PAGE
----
- Share ideas, solutions across organizations
- Solve real business problems in a collaborative format
- Explore best practices from regional and national experts
- Enhance leadership skills and build long-term relationships with like-minded individuals
- Promote value beyond your investment of time/money: provide a measurable ROI
To attend the social networking session (or for more information on the concept), email firstname.lastname@example.org. The cost of the session is free. Space is limited, so let us know today!
Want to Learn More About the MN Council for Quality (now Performance Excellence Network)? View this New Video on our History, Impact
This video – reflecting on the MN Council for Quality’s (now Performance Excellence Network’s) history and impact to the state of Minnesota and the Upper Midwest – was shared as part of our 25th anniversary celebration and annual conference earlier this summer. View the 11-minute video to learn more about why the Council/Network was created by the Governor and Legislature, what effect it has had on organizations in the region, and value it might have for your organization. Visit here: http://www.youtube.com/watch?v=4pnRX9jR3Qg&feature=plcp
More Information, 2-Minute Video Behind the New “Performance Excellence Network” Name
Earlier this summer, the Minnesota Council for Quality became the Performance Excellence Network, celebrating our 25th anniversary, our broader role of facilitating performance excellence, and our expansion into the Dakotas. This video outlines the reason for the brand change and the rationale behind the new name and logo: http://www.youtube.com/watch?v=qZ0S6ByzBpI&feature=context-cha
In addition, reflecting our transition to the new corporate name of “Performance Excellence Network” from Minnesota Council for Quality, we are changing a few technology addresses:
- Our website is migrating to www.performanceexcellencenetwork.org. The splash page is now live, and the website itself will be redesigned and launched this fall.
- Our emails are migrating to email@example.com effective immediately.
- Our LinkedIn group has changed from MN Council for Quality to Performance Excellence Network. If you’re in the group, please note the change. If you’d like to be invited to the group (now approaching 500 and growing!), just send us an invitation request.
- The Twitter address will remain the same (@LassiterBrian) and will continue to feature quotes and tips on continuous improvement and performance excellence.
In addition, the monthly breakfast forums – Performance Improvement Network in the Twin Cities and Rochester Area Quality Council (RAQC) – will now become Performance Excellence Network discussions, reflecting a consistent brand throughout our network. The Duluth forum (Twin Ports Performance Excellence Network) will remain the same, as the brand preceded the corporate name change.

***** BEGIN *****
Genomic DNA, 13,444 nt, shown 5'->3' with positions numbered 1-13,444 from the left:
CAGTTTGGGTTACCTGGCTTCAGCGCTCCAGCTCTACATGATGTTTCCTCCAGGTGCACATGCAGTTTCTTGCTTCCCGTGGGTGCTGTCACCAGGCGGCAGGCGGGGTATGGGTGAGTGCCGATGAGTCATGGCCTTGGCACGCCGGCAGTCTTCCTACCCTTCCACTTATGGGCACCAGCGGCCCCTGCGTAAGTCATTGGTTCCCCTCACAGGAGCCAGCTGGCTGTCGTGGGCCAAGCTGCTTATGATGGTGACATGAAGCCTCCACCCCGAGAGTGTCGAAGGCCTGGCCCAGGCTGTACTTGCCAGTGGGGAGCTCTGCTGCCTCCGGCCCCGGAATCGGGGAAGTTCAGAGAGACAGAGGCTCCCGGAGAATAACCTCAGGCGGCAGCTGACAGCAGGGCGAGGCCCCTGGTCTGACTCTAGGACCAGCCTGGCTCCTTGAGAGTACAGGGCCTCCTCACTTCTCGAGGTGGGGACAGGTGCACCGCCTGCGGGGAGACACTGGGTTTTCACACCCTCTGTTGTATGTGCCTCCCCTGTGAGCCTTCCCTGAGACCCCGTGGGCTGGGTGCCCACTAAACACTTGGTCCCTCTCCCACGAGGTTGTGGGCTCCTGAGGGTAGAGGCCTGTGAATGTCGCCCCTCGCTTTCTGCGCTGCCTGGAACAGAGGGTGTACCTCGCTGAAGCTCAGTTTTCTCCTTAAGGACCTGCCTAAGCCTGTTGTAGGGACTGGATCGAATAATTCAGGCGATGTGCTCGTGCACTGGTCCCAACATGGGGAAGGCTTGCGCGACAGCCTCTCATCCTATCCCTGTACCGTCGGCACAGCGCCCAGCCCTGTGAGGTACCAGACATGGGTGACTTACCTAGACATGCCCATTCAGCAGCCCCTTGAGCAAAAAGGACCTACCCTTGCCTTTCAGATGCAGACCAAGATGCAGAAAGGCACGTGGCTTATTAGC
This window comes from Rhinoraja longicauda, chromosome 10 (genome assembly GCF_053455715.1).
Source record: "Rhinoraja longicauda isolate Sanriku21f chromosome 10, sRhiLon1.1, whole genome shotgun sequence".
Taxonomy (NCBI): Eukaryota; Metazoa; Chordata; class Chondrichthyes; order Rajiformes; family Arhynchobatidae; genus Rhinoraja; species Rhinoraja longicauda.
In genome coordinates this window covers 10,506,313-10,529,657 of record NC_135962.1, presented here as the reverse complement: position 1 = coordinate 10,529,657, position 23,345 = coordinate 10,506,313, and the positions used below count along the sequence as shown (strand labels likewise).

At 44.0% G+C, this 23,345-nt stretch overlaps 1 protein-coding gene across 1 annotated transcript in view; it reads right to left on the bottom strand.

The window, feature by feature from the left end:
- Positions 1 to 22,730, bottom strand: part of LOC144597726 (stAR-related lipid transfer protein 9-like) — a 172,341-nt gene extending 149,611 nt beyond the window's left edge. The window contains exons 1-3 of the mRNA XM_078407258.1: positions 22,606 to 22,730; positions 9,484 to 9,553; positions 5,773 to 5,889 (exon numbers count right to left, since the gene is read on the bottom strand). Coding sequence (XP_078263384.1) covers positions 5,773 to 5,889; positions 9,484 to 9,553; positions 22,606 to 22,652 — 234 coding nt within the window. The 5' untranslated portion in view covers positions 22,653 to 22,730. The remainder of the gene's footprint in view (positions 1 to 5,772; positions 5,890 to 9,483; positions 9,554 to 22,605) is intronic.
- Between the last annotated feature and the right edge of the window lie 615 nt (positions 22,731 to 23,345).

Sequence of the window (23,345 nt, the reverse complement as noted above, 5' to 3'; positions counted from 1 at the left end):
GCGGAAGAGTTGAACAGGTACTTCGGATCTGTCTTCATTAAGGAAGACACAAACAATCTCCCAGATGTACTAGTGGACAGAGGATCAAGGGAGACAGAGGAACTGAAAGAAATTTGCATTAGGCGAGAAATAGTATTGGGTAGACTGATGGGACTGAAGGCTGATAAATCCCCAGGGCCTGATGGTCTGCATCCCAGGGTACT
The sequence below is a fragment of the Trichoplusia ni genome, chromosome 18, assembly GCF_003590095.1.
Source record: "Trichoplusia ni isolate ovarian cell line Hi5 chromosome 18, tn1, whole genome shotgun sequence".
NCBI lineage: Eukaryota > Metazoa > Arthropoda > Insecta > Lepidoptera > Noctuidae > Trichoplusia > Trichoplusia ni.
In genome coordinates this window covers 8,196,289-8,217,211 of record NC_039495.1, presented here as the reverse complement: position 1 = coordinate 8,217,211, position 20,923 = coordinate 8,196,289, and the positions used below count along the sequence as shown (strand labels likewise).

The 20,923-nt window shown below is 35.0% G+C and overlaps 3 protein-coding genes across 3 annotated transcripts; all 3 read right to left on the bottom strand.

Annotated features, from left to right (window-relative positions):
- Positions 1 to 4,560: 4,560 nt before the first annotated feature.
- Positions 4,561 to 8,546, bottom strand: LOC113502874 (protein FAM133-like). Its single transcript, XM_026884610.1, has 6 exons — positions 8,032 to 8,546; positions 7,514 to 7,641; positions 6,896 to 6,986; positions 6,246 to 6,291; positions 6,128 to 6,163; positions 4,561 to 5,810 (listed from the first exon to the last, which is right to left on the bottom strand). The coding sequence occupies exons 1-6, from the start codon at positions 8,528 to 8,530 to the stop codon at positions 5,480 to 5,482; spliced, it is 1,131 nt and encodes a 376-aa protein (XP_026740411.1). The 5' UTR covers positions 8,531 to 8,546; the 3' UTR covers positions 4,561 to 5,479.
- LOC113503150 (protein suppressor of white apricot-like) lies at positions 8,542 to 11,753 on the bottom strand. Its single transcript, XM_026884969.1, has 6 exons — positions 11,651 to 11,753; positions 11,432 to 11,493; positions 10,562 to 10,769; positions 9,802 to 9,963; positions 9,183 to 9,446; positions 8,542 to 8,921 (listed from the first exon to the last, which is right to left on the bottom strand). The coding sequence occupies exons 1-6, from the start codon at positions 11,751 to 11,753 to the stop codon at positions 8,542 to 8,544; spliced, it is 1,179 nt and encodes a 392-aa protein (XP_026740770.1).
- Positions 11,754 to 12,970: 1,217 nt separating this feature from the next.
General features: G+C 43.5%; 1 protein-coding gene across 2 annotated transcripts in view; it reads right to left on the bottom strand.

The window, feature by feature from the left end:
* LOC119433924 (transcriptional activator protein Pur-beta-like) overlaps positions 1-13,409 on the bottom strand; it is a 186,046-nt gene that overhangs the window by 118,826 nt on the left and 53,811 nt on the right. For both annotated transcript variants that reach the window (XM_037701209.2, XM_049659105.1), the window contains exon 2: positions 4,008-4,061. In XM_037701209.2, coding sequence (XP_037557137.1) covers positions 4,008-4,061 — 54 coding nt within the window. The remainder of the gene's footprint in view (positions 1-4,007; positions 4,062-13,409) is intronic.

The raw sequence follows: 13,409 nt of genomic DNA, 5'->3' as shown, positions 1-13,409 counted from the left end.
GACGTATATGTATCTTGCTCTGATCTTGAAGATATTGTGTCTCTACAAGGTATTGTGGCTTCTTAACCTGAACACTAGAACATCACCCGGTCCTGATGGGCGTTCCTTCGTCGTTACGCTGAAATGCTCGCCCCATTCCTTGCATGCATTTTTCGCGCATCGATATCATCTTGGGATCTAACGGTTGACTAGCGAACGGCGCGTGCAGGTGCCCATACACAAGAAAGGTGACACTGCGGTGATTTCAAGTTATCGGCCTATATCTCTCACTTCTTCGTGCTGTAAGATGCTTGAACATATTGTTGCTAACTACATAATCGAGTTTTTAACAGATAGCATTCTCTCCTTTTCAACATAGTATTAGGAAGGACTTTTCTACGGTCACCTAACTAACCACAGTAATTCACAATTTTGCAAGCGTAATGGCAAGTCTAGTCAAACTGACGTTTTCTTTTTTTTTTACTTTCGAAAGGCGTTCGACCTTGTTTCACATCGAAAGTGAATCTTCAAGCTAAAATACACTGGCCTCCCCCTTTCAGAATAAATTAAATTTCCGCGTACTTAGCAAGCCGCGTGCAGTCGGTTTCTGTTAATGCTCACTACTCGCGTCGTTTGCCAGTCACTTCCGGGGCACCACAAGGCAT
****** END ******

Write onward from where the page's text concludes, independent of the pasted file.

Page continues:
Watch for further brand changes this fall, as the Network redesigns our website and our marketing collateral material.
Managing Transformational Change: Fall Conference Nov 13-14 (Bloomington)
“The only constant is change.” You’ve probably heard that famous quote, most recently recited by Isaac Asimov in the 1980s. But – thanks to many factors, including the proliferation of technology and the expansion and access to information and knowledge – think of how change has only accelerated today. And now consider that the quote first comes from Heraclitus, a Greek philosopher in about 500 BC! I’m sure he simply could not comprehend the acceleration of social, technological, economic, and political change the world would experience some 2500 years later.
The Performance Excellence Network, in partnership with the Minnesota Healthcare Quality Professionals, is pleased to host a two-day conference on organizational change in Bloomington: pre-conference workshops featuring change experts on November 13 and a conference featuring best practices from 10+ high performing organizations November 14.
Hear valuable best practices, tips, and useful information for managing and implementing change in all of our organizations. Keynote speakers from high performing (and significantly changing) organizations: Dr. Robert Nesse, CEO of Mayo Clinic Health System, Eric Kaler, President of the University of Minnesota, and Andy Slavitt, EVP of United Health Group Optum. Additional insights provided by speakers from Hennepin County, Medica, G&K, MN Hospital Association, Allina, HCMC, and others to be added.